Do I agree? No, I don’t agree (yet), because this really and strongly depends on three things:
- Your company culture.
- The dominant culture of the society you are in.
You are the best judge of the first item, “you”, so I won’t be covering that. I will concentrate more on the other two.
How can culture be so determinant? Well, it may not. You may actually be blessed by working at a company with a thriving, transparent and fair participatory work culture that holds organization of work and a fair reward-system high, in which your work will never go unnoticed or unrewarded. Add to that a dominant and tolerant culture of people, peers, customers and stake-holders that makes the best match to your character, behaviour and expectations! Voila! You’re free to “be you” and say it too!
But you could also be operating in a hard/harsh corporate culture in which everybody is either “barking” at each other or boasting about their achievements to each other. You may have to adapt to this and make your voice heard more often (and leave the barking for dogs, will ya).
Also, depending on the dominant culture of your country of work, whether it is a heterogeneous (multicultural) one or a homogeneous one, a high power distance culture or a low power distance one, an individualistic society or more collectivist in nature, talking about what you grandiosely accomplished at your job or putting your “demands” on table may be viewed in different ways from “wonderful”, “normal”, “unnecessary” and “boastful but acceptable” to “arrogant and repulsive”.
In Western European cultures (German, Dutch, English, Scandanavian, for instance), it is not exactly valued that you go around boasting about what you can or what you did using “I” too often, but it is tolerated with distastefulness. And I believe that China, Korea and Japan have a comparable culture of putting team achievements above individual achievements. In other cultures like the US or Italy, for instance, it may be slightly deviant or exactly the opposite, assuming you are just telling the truth and you’re entitled to self-promotion and well-deserved ego-boost. No harm there!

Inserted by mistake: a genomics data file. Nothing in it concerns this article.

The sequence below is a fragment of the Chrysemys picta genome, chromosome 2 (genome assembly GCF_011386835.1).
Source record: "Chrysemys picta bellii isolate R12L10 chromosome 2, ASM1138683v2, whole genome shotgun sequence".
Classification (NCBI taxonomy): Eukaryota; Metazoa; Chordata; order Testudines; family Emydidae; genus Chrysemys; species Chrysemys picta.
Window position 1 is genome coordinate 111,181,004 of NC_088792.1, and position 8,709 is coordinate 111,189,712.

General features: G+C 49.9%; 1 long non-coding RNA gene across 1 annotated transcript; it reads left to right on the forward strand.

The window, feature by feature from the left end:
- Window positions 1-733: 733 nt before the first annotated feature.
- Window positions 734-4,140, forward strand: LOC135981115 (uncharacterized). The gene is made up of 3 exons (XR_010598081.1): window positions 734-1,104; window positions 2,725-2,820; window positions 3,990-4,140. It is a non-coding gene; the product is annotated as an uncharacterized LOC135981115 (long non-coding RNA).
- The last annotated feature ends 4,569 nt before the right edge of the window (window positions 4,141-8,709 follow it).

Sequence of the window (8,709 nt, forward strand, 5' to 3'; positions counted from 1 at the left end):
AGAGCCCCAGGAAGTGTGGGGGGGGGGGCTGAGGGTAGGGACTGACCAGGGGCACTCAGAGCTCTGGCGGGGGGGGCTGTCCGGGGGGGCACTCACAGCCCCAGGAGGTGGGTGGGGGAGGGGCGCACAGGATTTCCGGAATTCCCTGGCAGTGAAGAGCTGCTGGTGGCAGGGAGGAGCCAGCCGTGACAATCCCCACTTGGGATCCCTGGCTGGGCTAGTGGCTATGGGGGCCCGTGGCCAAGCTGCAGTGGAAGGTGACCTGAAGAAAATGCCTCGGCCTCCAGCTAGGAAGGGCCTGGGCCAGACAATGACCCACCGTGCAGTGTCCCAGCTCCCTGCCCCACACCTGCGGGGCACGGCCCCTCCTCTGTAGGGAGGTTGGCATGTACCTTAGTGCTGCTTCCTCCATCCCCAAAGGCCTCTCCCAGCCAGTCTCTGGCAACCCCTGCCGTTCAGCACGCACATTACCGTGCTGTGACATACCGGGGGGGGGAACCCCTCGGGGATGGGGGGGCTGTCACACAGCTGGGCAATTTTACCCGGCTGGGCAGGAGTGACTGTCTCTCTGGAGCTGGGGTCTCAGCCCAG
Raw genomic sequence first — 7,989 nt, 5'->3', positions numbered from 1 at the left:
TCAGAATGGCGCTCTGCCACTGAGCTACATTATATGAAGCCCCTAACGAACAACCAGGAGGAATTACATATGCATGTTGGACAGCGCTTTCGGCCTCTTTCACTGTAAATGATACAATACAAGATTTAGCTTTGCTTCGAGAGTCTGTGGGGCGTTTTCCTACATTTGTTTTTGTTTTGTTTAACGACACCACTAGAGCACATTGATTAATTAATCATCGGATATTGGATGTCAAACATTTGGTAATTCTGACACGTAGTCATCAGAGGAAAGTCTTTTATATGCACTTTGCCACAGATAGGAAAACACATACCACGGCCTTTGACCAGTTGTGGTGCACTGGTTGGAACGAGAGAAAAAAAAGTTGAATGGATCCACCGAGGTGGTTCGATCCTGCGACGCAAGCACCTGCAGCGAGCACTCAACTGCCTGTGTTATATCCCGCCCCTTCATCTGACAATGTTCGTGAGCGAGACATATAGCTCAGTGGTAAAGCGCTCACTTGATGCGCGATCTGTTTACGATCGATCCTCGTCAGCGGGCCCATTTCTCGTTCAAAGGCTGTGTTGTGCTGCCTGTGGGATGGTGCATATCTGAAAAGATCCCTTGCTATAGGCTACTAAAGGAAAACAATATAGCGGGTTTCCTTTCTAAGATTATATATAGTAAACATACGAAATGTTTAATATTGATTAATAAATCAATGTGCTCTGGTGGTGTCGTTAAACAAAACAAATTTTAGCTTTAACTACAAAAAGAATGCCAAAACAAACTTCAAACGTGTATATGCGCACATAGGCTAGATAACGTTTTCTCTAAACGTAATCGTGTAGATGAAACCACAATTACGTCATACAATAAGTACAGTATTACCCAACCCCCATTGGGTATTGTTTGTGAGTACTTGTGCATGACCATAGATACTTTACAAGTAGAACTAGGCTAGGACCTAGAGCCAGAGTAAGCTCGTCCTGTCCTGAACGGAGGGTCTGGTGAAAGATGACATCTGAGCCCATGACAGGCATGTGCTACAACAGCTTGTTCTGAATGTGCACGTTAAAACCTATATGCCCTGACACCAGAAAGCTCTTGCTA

In the US or Europe, this scene may actually end with a hand shake and a smile (or not), without jeopardizing the professional work relationship or taking the fight outside!
In Japan, CEO’s can be extremely humble and apologetic, also in public.
Off course , there are also other extreme illustrations of how culture can be “shockingly different”. People in Italy, for instance, believe it or not, have always liked Silvio Berlusconi, the famous business man, media tycoon and former prime minister despite his widely covered long litanies of scandals and stubborn non-aging aura of vanity and arrogance for a reason, they only know, and the rest of the world (especially Northern Europeans) has to respect.
In the US, they have a common saying “if you have got it, flaunt it”, meaning “forget about false modesty, if you have it, just show it and enjoy showing it off”.
While it all seems too tedious and tiring to make up the balance whether it is better to speak up or shut up at work, you and I can make it much simpler by doing one thing in any event and in the right order, and that is: knowing the culture FIRST!